If you’ve ever planted a garden, you’ve probably wondered what to plant next to each other, and if certain plants do better with others. Enter: companion planting.

What Is Companion Planting?

Companion planting is the practice of strategically placing vegetables or herbs next to one another to organically encourage growth, prevent pests or promote pollination.

“Companion planting is in contrast to monocropping,” says the University of Arizona’s Moses Thompson, coordinator of the college’s Community and School Garden Program. “Instead of just planting one species in an area, companion planting allows different plants to help each other out. It’s an organic way to control pests and preserve soil health.”

We’ve broken down the top 10 vegetable and herb companion planting charts – including expert tips for what not to plant next to each other – so you can keep your plants thriving naturally.


10 Popular Vegetable and Herb Companion Planting Charts


1. Companion Planting for Tomatoes

Tomatoes on the Vine in the Sun

Tomatoes are a classic garden staple, but their soft fruits make them vulnerable to a number of pests and diseases. Thankfully, tomatoes can get by with a little help from their friends. Use these companion planting suggestions to repel bugs and encourage your tomatoes to grow:

Companion Planting List for Tomatoes:

What to Plant Next to Tomatoes Why?
Basil Repels flies and tomato worms; improves tomatoes’ flavor
Asparagus and Marigolds Repels nematodes

Borage

Encourages growth; repels tomato worms
Chives Repels aphids
Garlic Repels spider mites
What Not to Plant Next to Tomatoes Why?
Broccoli and Cauliflower Stunts tomato growth
Strawberries Can spread diseases to tomatoes

Potatoes

Can cause blight fungus on tomatoes
Walnuts Walnut trees produce jugalone, which can stunt tomato growth
Corn Attracts tomato-hungry pests; blocks out sun for tomatoes
Dill Mature dill can crowd out resources for tomatoes

   Why keep certain plants apart in the garden?

Espoma Logo“Certain pests and diseases are drawn to similar crops and best practice would be to keep those crops separate to avoid losing your whole harvest. Crops like potatoes and tomatoes can get the same blights, while corn and tomatoes are especially tasty to the same worms.”

John Harrison | Espoma 


2. Companion Planting for Asparagus

Close Up on a Bunch of Asparagus

One of the first crops to be harvested in spring, asparagus is a vitamin-rich, robust plant that can tolerate both cold and hot weather extremes. To give your shoots an added boost, try planting a few of these companion plants for asparagus:

Companion Planting List for Asparagus:

What to Plant Next to Asparagus Why?
Beans & Peas Repels asparagus beetles
Corn Repels spider mites

Mint

Different root depths
Spinach Encourages growth
Borage Repels aphids
What Not to Plant Next to Asparagus Why?
Garlic and Onions Can stunt asparagus growth
Potatoes Competes for the same nutrients

Corn

Attracts army worms

3. Companion Planting for Zucchini

Pile of Zucchini

Zucchini is a fast-growing squash plant that does well in most gardens. However, it is fairly vulnerable to a few pests, so here are a few companion plants for zucchini that will keep it safe and healthy:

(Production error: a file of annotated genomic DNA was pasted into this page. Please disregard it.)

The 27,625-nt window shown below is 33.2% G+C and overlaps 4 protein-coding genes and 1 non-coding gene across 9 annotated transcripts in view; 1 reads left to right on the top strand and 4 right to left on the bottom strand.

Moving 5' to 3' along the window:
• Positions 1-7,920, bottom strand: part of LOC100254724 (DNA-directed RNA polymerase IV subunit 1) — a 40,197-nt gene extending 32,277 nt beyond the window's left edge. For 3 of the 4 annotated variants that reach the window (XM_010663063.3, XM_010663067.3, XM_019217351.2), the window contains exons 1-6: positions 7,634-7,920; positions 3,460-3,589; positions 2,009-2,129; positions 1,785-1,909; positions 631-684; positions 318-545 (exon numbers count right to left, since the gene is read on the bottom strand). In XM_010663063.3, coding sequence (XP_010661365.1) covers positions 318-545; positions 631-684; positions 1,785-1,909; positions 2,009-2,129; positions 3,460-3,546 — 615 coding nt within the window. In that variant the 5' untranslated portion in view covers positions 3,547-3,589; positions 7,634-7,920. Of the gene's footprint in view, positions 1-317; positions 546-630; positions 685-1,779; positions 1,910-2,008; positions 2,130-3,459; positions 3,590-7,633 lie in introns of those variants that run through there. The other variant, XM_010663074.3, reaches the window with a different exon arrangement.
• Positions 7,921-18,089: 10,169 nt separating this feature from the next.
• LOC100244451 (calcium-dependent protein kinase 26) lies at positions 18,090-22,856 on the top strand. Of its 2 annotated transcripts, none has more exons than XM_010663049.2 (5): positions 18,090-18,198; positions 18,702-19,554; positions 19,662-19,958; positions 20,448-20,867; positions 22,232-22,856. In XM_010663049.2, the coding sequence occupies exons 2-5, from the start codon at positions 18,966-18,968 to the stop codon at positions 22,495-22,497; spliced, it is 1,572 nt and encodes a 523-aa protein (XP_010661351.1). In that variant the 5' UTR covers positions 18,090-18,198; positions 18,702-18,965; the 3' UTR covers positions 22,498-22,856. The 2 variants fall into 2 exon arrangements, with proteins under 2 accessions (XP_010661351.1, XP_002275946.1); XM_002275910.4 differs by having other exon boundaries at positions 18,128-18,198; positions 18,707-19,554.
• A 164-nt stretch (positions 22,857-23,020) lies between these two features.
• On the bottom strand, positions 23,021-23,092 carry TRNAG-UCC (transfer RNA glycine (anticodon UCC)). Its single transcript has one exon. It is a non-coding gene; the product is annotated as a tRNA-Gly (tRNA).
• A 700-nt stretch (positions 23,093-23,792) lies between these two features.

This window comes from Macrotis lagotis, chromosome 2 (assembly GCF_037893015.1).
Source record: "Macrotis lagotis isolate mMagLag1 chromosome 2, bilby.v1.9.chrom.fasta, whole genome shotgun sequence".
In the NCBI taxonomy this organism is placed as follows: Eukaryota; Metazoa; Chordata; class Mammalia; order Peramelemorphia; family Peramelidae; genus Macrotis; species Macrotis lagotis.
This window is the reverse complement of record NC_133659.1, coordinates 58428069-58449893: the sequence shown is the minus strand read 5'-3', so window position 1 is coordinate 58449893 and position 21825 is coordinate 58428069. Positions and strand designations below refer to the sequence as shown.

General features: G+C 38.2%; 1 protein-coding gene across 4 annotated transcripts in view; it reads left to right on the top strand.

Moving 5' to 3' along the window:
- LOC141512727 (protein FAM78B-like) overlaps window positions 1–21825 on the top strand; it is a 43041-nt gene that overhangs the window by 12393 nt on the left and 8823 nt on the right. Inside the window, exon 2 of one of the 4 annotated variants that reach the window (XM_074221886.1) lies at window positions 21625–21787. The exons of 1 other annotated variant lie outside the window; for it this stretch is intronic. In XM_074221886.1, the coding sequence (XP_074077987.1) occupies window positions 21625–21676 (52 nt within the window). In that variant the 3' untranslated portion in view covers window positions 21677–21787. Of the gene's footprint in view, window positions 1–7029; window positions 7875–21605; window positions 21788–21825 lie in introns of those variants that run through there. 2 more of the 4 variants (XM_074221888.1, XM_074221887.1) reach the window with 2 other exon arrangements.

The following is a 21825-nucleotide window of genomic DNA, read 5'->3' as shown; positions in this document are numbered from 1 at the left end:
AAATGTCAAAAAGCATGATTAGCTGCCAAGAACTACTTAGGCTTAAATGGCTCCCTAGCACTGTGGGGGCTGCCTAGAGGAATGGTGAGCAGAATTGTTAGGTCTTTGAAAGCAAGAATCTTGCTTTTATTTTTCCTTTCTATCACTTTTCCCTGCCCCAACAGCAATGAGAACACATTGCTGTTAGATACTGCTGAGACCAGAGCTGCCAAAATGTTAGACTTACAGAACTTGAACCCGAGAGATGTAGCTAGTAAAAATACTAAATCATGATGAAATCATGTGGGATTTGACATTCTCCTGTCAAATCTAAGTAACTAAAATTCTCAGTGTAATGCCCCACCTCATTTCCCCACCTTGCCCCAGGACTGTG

Companion Planting List for Zucchini:

What to Plant Next to Zucchini Why?
Beans & Peas Both release helpful nitrogen into the soil
Corn Repels squash vine borers

Mint

Repels aphids
Spinach Spinach leaves provide nutrients for zucchini
Borage Attracts bees which pollinate zucchini
What Not to Plant Next to Zucchini Why?
Potatoes Can stunt zucchini growth
Broccoli Competes for zucchini’s nutrients

Pumpkins

Can cross-pollinate, creating low-quality fruit

4. Companion Planting for Melons

Melons on the Vine in a Garden

When companion planting melons, you won’t run into many issues as they get along with most other vegetables and herbs. But because pests tend to love them, they really love to be near plants that can keep the bugs away. Check out this companion planting chart to find a few good partners for melons.

Companion Planting List for Melons:

What to Plant Next to Melons Why?
Catnip Repels flies and aphids
Radishes & Lettuce Harvested before melon vines spread

Beans & Corn

Provides shade for melons
Marigolds Repels beetles
Tansy Repels flies and beetles
What Not to Plant Next to Melons Why?
Squash Can cross-pollinate, creating low-quality fruit
Potatoes Can stunt melon growth

5. Companion Planting for Broccoli

Broccoli in Garden

Love it or hate it – for most people, there’s no in-between with broccoli. Turns out, lots of plants feel the same way. Broccoli and other members of the brassica family are considered “heavy feeders,” which means they absorb a lot of calcium and tend to crowd out other plants that have similar needs, including their own kind. However, there are a few companion plants that benefit from broccoli’s company:

Companion Planting List for Broccoli:

What to Plant Next to Broccoli Why?
Celery Repels cabbage flies, which damage broccoli
Onions Improves flavor of broccoli

Garlic

Repels beetles and can improve broccoli flavor
Beets Balances out broccoli’s calcium requirements
Nasturtiums Repels a number of pests; balances broccoli’s calcium requirements
What Not to Plant Next to Broccoli Why?
Cauliflower & Cabbage Competes for broccoli’s nutrients
Asparagus Both plants are “heavy feeders”, which can deplete the soil
Pole Beans & Strawberries Can stunt broccoli growth

Companion Planting Tip:
For Better Pest Control, Avoid Planting in Rows